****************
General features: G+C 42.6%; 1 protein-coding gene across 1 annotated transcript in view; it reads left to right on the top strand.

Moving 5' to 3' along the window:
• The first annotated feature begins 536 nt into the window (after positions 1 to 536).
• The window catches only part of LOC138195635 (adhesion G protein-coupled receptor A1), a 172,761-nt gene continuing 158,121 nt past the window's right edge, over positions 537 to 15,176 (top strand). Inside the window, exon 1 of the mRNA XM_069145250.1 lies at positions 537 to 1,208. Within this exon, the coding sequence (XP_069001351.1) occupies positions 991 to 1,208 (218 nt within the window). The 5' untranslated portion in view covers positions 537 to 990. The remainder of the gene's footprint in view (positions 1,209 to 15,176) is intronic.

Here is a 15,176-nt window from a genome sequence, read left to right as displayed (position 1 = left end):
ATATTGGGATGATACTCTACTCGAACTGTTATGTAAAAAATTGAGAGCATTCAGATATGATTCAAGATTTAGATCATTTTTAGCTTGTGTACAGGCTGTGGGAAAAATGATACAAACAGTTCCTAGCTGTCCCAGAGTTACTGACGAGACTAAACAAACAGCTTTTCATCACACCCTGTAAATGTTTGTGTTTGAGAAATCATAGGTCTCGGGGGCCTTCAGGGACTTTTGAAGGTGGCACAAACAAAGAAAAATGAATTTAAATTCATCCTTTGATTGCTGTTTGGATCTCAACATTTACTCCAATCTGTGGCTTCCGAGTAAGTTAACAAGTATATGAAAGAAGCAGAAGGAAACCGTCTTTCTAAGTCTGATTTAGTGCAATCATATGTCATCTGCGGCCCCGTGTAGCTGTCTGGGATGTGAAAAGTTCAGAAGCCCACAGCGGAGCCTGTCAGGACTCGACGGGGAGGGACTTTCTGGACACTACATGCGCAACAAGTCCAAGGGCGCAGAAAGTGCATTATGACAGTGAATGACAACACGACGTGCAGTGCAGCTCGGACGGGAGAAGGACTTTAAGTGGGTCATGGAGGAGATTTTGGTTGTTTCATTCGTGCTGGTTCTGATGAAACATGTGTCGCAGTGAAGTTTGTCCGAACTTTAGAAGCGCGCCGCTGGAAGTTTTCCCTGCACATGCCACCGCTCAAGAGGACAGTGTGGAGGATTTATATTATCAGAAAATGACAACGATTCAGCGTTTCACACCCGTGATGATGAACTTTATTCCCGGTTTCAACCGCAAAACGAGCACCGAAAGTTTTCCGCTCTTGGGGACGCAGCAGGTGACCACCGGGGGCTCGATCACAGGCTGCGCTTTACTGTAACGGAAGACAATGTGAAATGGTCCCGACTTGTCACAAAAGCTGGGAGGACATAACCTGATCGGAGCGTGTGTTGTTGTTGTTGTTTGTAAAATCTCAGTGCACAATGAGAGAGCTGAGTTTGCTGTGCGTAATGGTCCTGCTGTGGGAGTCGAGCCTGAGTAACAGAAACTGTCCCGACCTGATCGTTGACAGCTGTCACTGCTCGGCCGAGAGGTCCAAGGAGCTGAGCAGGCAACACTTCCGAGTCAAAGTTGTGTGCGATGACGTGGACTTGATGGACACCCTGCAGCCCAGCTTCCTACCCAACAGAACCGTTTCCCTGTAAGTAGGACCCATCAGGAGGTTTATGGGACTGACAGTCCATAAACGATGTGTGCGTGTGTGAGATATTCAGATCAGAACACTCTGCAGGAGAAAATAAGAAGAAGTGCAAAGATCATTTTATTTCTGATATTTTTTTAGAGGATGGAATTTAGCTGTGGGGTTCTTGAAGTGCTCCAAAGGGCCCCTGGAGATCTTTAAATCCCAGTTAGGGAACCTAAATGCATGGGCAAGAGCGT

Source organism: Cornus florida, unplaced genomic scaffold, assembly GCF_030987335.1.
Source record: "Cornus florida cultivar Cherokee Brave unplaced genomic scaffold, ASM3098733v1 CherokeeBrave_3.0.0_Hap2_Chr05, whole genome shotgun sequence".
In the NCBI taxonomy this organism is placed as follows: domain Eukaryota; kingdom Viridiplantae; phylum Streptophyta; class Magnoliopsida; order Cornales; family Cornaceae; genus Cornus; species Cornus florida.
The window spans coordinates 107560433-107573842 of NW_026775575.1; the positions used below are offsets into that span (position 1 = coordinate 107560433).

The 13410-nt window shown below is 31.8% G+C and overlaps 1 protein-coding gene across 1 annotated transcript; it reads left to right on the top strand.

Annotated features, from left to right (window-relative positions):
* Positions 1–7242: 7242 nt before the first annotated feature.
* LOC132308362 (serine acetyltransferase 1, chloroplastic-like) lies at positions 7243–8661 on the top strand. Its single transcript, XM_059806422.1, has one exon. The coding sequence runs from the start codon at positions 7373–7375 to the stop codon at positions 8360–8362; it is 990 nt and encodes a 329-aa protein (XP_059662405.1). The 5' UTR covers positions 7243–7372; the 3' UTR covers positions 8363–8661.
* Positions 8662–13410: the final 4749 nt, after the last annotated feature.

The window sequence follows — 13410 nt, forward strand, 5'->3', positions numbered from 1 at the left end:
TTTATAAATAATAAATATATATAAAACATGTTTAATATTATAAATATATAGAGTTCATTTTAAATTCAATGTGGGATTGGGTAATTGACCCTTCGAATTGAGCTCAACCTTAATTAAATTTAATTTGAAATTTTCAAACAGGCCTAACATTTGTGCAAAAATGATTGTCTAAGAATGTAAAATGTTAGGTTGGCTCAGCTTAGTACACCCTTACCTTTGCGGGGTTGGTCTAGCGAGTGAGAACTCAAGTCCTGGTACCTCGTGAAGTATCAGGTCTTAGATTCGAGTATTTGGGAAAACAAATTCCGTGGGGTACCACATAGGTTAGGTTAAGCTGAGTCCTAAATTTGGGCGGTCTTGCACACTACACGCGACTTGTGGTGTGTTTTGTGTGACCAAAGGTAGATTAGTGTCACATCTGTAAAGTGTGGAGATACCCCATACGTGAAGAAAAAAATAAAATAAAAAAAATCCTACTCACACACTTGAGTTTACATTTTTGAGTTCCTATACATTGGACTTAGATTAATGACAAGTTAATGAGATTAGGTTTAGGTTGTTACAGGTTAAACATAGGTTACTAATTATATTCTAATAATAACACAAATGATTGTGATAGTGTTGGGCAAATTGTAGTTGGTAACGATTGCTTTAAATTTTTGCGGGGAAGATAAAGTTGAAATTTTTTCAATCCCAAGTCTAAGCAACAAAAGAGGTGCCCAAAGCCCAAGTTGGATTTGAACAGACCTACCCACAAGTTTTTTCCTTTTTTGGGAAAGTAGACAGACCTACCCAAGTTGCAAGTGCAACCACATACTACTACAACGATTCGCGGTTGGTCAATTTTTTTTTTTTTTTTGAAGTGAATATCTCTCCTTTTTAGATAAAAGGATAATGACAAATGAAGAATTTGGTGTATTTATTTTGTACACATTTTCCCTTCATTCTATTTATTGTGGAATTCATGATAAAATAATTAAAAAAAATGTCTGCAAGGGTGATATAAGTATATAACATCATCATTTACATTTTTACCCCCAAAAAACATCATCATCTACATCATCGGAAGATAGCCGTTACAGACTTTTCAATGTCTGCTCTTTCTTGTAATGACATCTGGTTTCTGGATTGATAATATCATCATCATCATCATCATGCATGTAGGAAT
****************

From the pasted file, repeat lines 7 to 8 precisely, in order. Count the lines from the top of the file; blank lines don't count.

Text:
Source organism: Cornus florida, unplaced genomic scaffold, assembly GCF_030987335.1.
Source record: "Cornus florida cultivar Cherokee Brave unplaced genomic scaffold, ASM3098733v1 CherokeeBrave_3.0.0_Hap2_Chr05, whole genome shotgun sequence".